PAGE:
ORLANDO — Across the path from the wharf area where the shark hangs from a hook and people pose for pictures near its giant jaws, a building is unfolding skyward.
This summer when the cranes move to their next project and the construction fences blocking the site from the curious come down, the sounds of digging and banging and diesel engines will be replaced by screaming. Lots of screaming. Just as planned.
Transformers: The Ride — 3D will occupy that building by the lagoon in the middle of Universal Studios Florida in Orlando. The theme park sits a Hard Rock Cafe away from Universal’s Islands of Adventure, home of The Wizarding World of Harry Potter. The two parks and three hotels, with the 20-acre CityWalk food and entertainment complex in the middle, make for one Universal resort.
But, like “Transformers” hero Optimus Prime, the resort is evolving before guests’ eyes. Its seemingly individual pieces — the roads, rides, and restaurants — will come together in something bigger and better.
The Transformers simulator ride was created with help from Industrial Light and Magic and the Hollywood talents of director Michael Bay and the “Transformers” cast, and features high-definition Infitec 3-D and screens 45 feet tall.
The goal, says Mike West, executive producer of Universal Creative, is for guests to feel as if they are riding along with one of the Transformers.
“There’s guns blazing and 3-D elements popping on your hood and jumping around and you’re falling off buildings, flying through the air, being pulled by Starscream through a building. It’s just so much fun,’’ he said. “People get off and they just kind of go, ‘Wow.’ And they breathe and recover — and then they want to get back on again.”
Universal Orlando went through its biggest expansion in 2012, highlighted by the updating of the popular ride Amazing Adventures of Spider-Man on Islands of Adventure and the opening of Despicable Me: Minion Mayhem in Universal Studios.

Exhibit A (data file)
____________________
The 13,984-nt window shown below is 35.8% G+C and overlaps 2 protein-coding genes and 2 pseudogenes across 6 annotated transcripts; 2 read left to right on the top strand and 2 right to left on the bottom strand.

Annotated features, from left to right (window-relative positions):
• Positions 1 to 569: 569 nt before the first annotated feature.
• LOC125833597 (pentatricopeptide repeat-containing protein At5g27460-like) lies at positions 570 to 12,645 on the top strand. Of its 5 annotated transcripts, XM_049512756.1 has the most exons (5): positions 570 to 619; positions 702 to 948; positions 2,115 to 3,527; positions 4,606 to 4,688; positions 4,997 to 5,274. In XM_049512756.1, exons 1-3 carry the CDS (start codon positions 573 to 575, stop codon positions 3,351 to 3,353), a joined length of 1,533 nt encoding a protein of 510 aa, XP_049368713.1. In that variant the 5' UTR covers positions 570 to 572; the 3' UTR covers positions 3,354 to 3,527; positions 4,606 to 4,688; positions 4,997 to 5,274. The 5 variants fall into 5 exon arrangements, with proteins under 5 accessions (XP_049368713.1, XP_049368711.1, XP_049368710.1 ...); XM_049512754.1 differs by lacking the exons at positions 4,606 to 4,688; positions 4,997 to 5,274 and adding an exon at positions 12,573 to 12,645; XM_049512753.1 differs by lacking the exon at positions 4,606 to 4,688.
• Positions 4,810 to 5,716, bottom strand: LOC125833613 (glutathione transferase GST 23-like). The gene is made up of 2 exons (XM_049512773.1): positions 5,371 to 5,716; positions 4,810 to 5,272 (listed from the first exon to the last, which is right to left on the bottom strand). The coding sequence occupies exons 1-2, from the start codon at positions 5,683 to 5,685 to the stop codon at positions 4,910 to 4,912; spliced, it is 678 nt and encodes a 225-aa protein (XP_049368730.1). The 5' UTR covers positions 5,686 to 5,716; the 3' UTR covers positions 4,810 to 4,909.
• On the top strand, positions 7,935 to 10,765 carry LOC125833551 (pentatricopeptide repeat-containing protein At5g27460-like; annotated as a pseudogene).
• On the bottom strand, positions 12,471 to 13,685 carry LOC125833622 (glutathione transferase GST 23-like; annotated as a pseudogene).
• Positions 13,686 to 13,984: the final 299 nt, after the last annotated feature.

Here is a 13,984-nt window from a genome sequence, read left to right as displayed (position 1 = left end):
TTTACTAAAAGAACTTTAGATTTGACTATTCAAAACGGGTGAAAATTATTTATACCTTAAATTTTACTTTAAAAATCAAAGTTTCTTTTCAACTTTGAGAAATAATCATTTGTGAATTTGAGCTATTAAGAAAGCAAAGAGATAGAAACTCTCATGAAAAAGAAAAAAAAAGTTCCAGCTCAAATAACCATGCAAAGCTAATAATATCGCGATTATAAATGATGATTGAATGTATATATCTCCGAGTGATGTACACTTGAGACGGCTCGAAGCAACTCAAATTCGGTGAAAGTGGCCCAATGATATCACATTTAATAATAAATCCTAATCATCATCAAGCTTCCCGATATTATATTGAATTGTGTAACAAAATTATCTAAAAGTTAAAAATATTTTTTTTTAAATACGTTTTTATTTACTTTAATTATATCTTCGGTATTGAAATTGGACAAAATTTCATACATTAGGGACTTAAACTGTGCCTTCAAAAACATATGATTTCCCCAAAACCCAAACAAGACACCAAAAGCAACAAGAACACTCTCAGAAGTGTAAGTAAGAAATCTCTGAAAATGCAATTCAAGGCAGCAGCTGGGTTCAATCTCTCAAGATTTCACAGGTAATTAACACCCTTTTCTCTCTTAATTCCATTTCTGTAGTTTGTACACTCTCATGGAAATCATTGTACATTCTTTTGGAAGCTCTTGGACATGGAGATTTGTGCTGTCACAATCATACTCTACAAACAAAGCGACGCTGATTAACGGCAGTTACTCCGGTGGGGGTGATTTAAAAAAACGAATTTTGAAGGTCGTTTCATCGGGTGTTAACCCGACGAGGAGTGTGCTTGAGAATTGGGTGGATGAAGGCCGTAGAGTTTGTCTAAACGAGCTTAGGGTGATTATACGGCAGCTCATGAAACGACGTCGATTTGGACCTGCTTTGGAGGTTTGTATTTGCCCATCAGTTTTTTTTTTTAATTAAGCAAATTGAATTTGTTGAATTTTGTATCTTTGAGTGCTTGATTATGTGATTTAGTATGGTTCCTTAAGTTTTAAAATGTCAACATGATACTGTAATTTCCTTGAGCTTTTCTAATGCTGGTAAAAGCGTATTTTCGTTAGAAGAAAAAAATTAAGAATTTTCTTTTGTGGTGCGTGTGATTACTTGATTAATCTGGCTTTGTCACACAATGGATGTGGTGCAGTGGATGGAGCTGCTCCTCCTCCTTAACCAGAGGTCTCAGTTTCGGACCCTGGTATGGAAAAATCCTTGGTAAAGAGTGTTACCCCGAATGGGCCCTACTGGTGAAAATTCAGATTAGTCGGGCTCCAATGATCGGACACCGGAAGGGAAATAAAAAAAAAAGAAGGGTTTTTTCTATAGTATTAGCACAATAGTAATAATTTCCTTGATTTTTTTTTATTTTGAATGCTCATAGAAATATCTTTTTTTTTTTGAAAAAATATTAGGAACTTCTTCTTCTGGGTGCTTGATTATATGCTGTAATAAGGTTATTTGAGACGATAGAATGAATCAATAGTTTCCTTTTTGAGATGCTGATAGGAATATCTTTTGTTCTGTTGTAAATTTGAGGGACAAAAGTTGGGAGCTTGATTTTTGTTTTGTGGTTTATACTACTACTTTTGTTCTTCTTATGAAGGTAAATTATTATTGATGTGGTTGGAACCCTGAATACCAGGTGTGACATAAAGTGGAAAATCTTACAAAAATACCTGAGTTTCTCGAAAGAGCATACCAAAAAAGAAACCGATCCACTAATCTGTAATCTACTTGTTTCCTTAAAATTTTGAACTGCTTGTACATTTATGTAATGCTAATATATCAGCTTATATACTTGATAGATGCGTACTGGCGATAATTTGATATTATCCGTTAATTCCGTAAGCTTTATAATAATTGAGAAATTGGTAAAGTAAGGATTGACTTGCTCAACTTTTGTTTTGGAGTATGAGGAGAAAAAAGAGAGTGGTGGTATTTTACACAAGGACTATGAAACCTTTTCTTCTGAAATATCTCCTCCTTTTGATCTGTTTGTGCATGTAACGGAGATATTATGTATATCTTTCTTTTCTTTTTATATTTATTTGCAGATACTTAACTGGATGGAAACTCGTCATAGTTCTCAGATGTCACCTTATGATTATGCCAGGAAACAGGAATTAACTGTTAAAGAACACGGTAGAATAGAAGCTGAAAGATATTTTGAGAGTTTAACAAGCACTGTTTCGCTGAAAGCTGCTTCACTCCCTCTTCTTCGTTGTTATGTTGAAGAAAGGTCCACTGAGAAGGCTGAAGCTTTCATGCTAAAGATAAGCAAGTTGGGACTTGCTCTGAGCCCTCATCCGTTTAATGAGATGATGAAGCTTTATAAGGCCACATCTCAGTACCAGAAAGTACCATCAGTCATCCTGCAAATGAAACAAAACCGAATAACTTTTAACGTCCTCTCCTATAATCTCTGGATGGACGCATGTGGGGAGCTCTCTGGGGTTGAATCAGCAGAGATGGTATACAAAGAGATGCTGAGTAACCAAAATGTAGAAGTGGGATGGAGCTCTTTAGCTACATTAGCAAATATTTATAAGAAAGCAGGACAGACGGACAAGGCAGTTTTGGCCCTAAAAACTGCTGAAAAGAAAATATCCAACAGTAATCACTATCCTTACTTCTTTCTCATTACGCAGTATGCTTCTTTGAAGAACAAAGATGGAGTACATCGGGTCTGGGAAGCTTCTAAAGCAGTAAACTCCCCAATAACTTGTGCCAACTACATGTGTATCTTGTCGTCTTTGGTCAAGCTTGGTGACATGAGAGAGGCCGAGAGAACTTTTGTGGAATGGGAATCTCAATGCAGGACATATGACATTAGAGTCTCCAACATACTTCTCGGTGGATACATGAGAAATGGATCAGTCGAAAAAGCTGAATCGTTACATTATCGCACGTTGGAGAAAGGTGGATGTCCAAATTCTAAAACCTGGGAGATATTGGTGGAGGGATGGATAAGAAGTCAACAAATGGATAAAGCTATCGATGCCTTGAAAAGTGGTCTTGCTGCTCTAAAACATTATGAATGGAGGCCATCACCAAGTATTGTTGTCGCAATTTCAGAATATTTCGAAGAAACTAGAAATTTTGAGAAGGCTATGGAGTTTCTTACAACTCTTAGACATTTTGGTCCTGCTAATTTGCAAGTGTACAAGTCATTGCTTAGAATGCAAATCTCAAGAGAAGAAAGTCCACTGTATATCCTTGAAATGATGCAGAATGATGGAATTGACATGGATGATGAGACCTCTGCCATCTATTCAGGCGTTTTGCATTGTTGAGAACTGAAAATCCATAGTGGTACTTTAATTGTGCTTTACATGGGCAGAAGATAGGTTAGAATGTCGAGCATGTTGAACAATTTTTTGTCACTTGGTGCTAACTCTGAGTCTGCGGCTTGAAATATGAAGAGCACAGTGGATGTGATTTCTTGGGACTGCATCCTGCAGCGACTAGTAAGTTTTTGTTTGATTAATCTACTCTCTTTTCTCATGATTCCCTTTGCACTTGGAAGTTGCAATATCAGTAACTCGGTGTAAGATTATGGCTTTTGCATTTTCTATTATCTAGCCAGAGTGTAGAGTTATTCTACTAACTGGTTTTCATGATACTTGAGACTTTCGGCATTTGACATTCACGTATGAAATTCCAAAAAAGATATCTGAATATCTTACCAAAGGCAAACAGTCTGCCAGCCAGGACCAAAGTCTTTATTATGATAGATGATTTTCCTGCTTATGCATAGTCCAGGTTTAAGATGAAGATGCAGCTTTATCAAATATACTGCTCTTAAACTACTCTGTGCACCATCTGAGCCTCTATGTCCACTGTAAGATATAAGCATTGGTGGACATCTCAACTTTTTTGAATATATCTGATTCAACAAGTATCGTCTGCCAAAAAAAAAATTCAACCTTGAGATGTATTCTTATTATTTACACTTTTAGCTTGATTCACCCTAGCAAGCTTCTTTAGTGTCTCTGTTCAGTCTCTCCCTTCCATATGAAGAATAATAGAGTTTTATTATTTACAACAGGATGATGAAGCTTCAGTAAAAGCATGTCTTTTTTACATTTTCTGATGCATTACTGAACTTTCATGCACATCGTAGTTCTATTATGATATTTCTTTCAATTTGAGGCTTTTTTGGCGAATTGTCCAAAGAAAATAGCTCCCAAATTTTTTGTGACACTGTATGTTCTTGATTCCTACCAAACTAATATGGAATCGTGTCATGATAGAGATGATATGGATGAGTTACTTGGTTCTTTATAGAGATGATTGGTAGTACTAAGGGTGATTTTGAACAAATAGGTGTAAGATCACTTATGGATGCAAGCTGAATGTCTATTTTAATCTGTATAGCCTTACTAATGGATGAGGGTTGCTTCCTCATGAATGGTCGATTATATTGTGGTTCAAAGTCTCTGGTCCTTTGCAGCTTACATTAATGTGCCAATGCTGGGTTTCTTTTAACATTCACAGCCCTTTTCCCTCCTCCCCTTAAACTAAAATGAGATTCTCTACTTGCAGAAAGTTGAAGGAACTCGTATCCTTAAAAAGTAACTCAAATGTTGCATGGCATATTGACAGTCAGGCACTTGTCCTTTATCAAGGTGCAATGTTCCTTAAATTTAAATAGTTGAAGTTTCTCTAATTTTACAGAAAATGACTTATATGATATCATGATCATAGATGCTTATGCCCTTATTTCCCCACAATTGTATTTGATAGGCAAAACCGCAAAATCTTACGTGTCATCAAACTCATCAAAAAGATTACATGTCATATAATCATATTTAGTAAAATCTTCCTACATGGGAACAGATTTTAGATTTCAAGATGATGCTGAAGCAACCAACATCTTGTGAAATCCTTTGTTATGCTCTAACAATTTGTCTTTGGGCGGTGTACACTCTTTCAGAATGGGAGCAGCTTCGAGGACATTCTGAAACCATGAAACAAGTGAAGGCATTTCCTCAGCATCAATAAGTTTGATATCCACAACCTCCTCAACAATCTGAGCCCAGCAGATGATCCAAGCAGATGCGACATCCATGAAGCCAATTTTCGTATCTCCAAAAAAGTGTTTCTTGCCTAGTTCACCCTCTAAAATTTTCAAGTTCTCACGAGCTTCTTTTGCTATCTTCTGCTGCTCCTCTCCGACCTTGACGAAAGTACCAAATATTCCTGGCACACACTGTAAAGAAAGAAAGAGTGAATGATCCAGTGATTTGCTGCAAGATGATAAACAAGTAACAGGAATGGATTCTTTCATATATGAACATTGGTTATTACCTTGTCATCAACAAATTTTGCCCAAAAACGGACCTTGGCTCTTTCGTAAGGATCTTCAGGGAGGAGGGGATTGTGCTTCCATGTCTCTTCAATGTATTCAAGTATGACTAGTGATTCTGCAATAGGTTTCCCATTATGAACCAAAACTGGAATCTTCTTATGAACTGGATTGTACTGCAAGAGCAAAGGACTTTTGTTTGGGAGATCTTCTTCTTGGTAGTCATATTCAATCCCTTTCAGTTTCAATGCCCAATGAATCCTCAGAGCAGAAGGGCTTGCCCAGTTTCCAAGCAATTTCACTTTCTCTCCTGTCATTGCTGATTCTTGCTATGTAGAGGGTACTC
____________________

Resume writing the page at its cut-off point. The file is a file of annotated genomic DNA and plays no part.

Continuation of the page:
Transformers will use the same video systems as Spider-Man and Despicable Me, West said.
“In the old days, with the 3-D video, if you got a little bit off-axis to one side or the other, you’d start to lose the 3-D,” he said. “With this new system, you can sit almost flat up against the screen, and you can still see the 3-D.”
The Spider-Man ride is in Marvel Super Hero Island, where the buildings and storefronts seem to be Stan Lee’s drawings come to life. In the street, heroes and villains pose with guests. Among them is a very earnest Captain America who, regardless of the length of the waiting line of anxious fans, takes extra time to talk to little kids about the importance of staying in school. When thanked by one person for his time, he responded, “It is my honor to be at your service.”
Despicable Me lives in Gru’s house (on the former site of Jimmy Neutron’s Nicktoon Blast and the The Funtastic World of Hanna-Barbera before that).
The ride itself lasts four minutes, but the “guest experience” — from the line, inside to Gru’s living room to pick up 3-D glasses, to preshow and story setup in the first “lab,” through the actual ride, into a dance party with the yellow, overalls-wearing minions, and the requisite exit through the gift shop — takes an enjoyable 25 minutes.